Futureproofing the Food System

Building a defensible vertical farm is more than technology

By Deniz Ataman

- Last updated on GMT

Image source: D. Ataman
Image source: D. Ataman

Related tags Unmetered Unmetered Unmetered vertical farming produce Automation

Vertical farms promise to produce climate-resilient crops devoid of pesticides and fertilizers while reducing reliance on natural resources in contrast to traditional agriculture. Yet with the more recent failures of vertical farms due to high energy costs, labor challenges and product consistency, among others, the sector is challenged with growing profitably and consistently.

"This is a very complex industry. You have engineering, construction, site selection, plant science, operations, distributions and top of that a product that doesn’t have an unlimited shelf life,” Brendan Somerville, co-founder, Oishii, explained during the fireside chat, Indoor farming’s moment of truth, which was part of the three-day virtual summit, Futureproofing the Food System by FoodNavigator-USA.

Leveraging investments and technology partnerships, Oishii’s strategy is focused on producing its signature Japanese Omakase and Koyo strawberry varietals year-round, which exhibit a flavor profile that’s 20 times sweeter than a regular strawberry, according to the company.

Leafy greens and microgreens are typically the most popular crops grown in vertical farms since growers can harvest the entire crop when it’s ripe. For strawberries, ripeness for each berry at different times, which require constant attention to the plant. Similar to conventional agriculture, indoor strawberries require pollination.

Oishii implements bees in the farm to pollinate the plants, alongside its AI and automation systems which regulate temperature, water, CO2, humidity, lighting and nutrient mix to deliver a consistent quality.

“In leafy greens, you can have that crop hanging out for weeks until you harvest it and then you harvest the whole thing. But in strawberries, you can’t just harvest the entire strawberry plant and give it to the consumer because you have [a few] ripe strawberries. So when we automate our technology, we need to see that product every single day so we can harvest at perfect ripeness, which is a much more challenging kind of automation problem,” Somerville explained.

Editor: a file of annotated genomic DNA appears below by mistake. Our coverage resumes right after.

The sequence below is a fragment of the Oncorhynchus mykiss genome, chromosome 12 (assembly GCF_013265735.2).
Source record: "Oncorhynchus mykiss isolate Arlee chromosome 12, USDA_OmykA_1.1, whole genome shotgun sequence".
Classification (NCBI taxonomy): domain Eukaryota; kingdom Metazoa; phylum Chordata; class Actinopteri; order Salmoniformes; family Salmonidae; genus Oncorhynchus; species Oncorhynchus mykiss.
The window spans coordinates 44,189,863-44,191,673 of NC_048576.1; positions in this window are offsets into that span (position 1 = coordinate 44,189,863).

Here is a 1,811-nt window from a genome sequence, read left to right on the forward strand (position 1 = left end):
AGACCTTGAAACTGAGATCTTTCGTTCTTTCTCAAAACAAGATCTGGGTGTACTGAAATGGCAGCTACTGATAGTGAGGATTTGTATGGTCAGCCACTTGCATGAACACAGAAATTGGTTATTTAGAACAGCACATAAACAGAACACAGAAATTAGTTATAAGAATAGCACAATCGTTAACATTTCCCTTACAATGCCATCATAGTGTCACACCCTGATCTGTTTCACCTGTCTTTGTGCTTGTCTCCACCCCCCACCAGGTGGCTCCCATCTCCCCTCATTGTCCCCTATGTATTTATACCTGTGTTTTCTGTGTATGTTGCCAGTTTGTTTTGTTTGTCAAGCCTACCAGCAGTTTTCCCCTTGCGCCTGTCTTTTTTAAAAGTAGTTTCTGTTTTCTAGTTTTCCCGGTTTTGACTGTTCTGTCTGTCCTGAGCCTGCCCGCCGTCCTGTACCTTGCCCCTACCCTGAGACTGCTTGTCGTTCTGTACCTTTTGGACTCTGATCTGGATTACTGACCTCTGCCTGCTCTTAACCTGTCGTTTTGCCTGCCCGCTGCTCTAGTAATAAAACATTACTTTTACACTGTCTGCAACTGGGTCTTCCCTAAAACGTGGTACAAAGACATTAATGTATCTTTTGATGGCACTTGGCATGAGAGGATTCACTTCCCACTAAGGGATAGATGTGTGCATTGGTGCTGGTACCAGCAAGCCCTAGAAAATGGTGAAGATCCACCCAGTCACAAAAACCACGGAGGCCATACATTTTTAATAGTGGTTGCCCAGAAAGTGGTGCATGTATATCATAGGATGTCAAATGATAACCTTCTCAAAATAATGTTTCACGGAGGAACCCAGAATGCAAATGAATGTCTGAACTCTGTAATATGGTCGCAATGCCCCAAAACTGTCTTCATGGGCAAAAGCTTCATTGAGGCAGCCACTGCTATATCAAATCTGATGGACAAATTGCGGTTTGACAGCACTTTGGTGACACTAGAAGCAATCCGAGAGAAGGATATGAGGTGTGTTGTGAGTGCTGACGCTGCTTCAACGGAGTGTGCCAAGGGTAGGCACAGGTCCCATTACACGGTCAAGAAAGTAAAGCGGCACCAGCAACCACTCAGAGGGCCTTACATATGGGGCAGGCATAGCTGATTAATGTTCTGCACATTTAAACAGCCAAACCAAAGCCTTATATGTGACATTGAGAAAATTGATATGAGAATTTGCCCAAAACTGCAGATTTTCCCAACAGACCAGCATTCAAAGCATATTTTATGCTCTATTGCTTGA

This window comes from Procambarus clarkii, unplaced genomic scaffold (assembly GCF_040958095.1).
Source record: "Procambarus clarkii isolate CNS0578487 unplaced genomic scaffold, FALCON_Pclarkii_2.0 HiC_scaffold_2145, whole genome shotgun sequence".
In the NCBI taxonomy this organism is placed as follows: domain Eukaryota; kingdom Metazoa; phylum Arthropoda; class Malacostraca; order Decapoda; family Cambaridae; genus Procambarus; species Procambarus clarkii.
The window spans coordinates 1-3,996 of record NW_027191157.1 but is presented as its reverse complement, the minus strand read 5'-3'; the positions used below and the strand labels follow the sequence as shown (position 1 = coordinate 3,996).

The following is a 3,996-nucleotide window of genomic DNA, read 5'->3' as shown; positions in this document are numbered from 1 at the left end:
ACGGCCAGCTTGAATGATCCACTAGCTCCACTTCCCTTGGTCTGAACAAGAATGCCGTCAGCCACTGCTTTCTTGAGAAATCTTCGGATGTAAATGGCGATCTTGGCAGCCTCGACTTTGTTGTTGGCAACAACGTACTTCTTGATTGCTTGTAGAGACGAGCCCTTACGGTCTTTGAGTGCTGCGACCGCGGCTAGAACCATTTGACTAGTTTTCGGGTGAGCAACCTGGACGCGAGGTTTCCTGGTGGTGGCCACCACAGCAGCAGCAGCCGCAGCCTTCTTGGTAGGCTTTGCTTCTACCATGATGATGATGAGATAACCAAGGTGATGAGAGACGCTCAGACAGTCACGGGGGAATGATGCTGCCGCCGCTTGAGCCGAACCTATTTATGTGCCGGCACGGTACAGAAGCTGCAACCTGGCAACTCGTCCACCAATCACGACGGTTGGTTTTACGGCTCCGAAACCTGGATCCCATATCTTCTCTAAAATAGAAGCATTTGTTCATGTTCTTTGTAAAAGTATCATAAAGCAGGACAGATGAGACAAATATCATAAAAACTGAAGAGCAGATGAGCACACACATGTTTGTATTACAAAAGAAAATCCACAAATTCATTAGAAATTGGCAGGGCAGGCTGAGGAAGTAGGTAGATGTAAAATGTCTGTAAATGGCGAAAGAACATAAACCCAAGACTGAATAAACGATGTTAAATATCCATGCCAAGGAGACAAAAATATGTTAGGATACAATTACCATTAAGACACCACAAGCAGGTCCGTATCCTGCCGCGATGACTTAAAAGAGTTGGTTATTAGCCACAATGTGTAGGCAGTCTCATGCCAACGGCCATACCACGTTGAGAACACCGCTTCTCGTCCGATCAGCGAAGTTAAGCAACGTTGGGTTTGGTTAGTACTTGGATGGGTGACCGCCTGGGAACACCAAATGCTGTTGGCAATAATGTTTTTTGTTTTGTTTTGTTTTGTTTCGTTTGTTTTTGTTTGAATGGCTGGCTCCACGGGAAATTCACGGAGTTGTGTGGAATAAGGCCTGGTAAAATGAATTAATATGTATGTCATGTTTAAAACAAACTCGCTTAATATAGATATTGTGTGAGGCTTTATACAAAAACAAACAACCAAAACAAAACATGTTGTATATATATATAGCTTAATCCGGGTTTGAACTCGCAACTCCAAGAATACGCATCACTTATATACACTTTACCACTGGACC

The brand’s partnership with Japanese robotics company, Yaskawa Electric Corp., is combined with Oishii’s internal software which controls environmental elements, to select its strawberries at the peak moment of ripeness while allowing budding berries to grow.

Somerville added, “If you look into our farms, you’ll see the Yaskawa blue robots partnered with our vision software which is really what enables those robotic arms to harvest. It’s not just automation, but a holistic approach including environmental control systems, water reuse and reclamation systems, energy optimization system software and controls and adding a partnership to your scalable automation efforts.”

Building brand loyalty within the produce category

Within packaged foods, loyalty among produce brands is typically lower than other categories. Somerville thinks that with the combination of technology and crop type, it’s an opportunity for vertical farms to connect with consumers through taste and consistency.

“When you ask people what their favorite brand is, most people won’t mention produce brands. So, we see this as both a challenge and a huge opportunity to deliver excellent brands within the produce category and really the foundation for our brand is on delivering product quality consistently,” he said.

He elaborated further, saying, “What we’re able to deliver with our vertical farming technology in year-round growing is a consistency in that experience and tying to our brand to the consistency of having excellent product quality.”

Given the ability to expand the range of sweetness in strawberries, Oishii continues to explore other produce categories based on its pollination technology and filling in the taste gaps of other crops, including tomatoes and melons.

“When we think about new produce categories, we think about two things: taste differentiation opportunity, what are the crops where you have a big taste gap between what’s amazing and what’s not? And we also think about which crops can we apply our flowering technology to?” he added.

Register for free​ to watch this session and other Futureproofing the Food System sessions on demand. The recording of this presentation will be available for three months after Nov. 14.



Related news

Show more

Related products

show more

Consumer Attitudes on Ultra-Processed Foods Revealed

Consumer Attitudes on Ultra-Processed Foods Revealed

Content provided by Ayana Bio | 12-Jan-2024 | White Paper

Ayana Bio conducted the Ultra-Processed Food (UPF) Pulse survey, offering insight into consumers’ willingness to consume UPFs, as well as the variables...

 Four actionable steps to reduce allergen recalls

Four actionable steps to reduce allergen recalls

Content provided by FoodChain ID | 04-Oct-2023 | White Paper

Failing to mitigate allergen risks has serious consequences - not just for consumer safety, poor allergen procedures can also cause financial losses and...

Cracking Plant-Based Dairy Challenges with Potato

Cracking Plant-Based Dairy Challenges with Potato

Avebe | Recorded the 13-Jun-2023 | Webinar

Don’t let the idea of creating tasty plant-based dairy products intimidate you! Replacing animal - for plant-based ingredients can seem like a difficult...

Related suppliers

Follow us


View more